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( Article orginally published December 1959 )
The search is on for missing paintings by prominent American artists. Somewhere, in attic or basement, trunk or warehouse perhaps even hanging on a wall, unrecognized paintings of great value await discovery- A disposition to curiosity, a perceptive and knowledgable eye and Lady Luck-will be behind each fortunate finding.
Pictured here is an original painting by Frederic Remington, the master artist of the Old West- Described as a "large 10 by 6 foot canvas depicting a U. S. Cavalry charge," its present whereabouts is unknown, The Old Sunny Brook Distillery, now sponsoring a search for it, is offering $25,000 for its recovery.
There are other American painters whose works are as eagerly sought by art collectors, and for which payment is as high. Works of the following top American artists have brought more than $20,000 each: Crilbert Stuart, famed far portraits of Washington, Jefferson, and other Revolutionary heroes (five of his known works are missing); Thomas Sully and John Singleton Copley, contemporaries of Stuart; George Caleb Bingham, portrait and genre painter of the early 19th century; James McNeill Whistler and Winslow Homer, two of our most popular artists.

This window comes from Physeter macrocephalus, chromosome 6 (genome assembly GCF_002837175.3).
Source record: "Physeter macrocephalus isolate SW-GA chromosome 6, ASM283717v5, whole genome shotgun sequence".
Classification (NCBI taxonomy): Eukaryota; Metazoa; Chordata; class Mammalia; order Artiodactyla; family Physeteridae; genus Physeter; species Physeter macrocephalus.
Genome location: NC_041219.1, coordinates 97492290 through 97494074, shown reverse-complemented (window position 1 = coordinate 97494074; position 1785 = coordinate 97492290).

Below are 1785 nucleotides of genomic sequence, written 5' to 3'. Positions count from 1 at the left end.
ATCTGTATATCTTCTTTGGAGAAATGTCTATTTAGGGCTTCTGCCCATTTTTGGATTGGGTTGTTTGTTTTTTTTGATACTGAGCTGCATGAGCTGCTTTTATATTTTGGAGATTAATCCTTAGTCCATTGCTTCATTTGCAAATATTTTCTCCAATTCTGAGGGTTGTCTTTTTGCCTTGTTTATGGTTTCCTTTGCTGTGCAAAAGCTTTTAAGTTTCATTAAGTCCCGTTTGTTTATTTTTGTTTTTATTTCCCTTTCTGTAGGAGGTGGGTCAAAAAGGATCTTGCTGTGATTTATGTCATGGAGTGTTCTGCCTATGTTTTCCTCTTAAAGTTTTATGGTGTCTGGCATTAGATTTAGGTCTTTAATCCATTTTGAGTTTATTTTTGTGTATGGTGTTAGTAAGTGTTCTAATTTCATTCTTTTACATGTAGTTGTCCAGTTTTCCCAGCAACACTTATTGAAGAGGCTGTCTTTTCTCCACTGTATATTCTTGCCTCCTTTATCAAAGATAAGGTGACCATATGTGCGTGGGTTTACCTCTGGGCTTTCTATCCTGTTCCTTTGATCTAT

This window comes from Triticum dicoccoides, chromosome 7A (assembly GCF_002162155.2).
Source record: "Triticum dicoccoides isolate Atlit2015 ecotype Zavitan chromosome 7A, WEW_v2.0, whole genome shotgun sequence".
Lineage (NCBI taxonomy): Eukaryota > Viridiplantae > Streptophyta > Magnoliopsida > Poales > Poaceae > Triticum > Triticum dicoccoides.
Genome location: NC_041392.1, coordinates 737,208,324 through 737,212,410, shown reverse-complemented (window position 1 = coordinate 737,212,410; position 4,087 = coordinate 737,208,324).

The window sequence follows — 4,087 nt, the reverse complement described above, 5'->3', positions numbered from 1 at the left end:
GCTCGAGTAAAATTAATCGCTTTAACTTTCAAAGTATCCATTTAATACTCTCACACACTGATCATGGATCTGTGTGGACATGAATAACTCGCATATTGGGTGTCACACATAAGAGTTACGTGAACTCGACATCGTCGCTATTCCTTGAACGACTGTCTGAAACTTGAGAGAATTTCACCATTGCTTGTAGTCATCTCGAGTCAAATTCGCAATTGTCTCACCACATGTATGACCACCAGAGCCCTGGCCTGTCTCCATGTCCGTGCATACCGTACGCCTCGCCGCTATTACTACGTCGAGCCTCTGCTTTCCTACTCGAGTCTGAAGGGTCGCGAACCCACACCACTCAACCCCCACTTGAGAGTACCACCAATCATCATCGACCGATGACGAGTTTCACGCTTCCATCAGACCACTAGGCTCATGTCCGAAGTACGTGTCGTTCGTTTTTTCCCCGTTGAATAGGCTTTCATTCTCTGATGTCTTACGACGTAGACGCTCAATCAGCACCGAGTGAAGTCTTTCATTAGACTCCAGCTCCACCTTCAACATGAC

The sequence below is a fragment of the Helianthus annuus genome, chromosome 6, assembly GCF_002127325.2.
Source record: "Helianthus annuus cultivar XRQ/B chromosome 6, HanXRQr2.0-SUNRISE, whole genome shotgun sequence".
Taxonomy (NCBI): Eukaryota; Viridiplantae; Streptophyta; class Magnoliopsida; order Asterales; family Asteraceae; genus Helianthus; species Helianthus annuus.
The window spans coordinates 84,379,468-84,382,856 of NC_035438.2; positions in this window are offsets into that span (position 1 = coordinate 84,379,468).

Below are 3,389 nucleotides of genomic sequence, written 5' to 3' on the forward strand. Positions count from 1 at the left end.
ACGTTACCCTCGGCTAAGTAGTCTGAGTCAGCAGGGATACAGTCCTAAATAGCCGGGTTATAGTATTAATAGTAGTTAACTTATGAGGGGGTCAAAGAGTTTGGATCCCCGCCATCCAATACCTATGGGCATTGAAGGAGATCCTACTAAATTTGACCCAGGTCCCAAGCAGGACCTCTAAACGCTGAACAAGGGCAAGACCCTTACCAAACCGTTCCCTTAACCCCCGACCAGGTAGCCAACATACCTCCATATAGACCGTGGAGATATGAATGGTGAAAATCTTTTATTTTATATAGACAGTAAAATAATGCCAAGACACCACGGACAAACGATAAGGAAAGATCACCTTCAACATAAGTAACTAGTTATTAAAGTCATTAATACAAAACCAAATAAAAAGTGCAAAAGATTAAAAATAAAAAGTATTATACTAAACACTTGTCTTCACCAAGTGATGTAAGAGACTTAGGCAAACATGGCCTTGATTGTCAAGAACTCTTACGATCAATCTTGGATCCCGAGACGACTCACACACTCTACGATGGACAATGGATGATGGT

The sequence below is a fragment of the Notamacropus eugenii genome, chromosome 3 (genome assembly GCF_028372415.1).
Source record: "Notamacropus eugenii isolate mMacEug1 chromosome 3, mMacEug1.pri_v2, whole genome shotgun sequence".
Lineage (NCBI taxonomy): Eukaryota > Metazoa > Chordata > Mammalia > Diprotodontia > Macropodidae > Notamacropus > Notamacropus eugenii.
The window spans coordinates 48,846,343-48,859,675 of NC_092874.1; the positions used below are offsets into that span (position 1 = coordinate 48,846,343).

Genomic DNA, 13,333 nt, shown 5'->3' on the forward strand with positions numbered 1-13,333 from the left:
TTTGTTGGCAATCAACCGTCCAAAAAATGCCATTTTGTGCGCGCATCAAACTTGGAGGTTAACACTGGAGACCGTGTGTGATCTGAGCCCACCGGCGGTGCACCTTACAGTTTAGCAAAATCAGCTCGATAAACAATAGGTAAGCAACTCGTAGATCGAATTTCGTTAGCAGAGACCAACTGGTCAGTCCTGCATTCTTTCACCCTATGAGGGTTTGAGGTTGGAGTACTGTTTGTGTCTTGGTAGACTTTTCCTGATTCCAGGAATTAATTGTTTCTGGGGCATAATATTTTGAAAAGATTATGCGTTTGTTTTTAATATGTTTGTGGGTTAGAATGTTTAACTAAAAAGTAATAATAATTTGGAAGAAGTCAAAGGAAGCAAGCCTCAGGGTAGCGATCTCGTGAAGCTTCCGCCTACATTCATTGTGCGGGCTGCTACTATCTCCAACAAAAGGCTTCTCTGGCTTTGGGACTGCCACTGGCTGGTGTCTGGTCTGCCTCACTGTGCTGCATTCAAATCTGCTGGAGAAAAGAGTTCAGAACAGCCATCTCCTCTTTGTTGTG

On discovery of any possible masterpiece, check the basic "musts." Look for the artist's signature-it will usually be found in the lower right hand corner. Make certain it's an oil painting, not a skillful color print. Take the painting to an art authority for examination, or send a clear photograph, with measurements, to an expert.
Note: In 1818 Charles Wilson Peale painted a portrait of politically important William Harris Crawford, who had narrowly lost the presidential nomination to James Monroe. Peale never parted with his originals, but he offered the Crawfords a copy for $100. None seems to have been made; the original was lost. Recently it turned up, dirty and unrecognizable, in a lot of 20 that Foster Cannon, Washington, D.C. art and rare books dealer, bought from a dealer in Connecticut. Cleaned, it showed its true face; now wears a $4,000 price tag.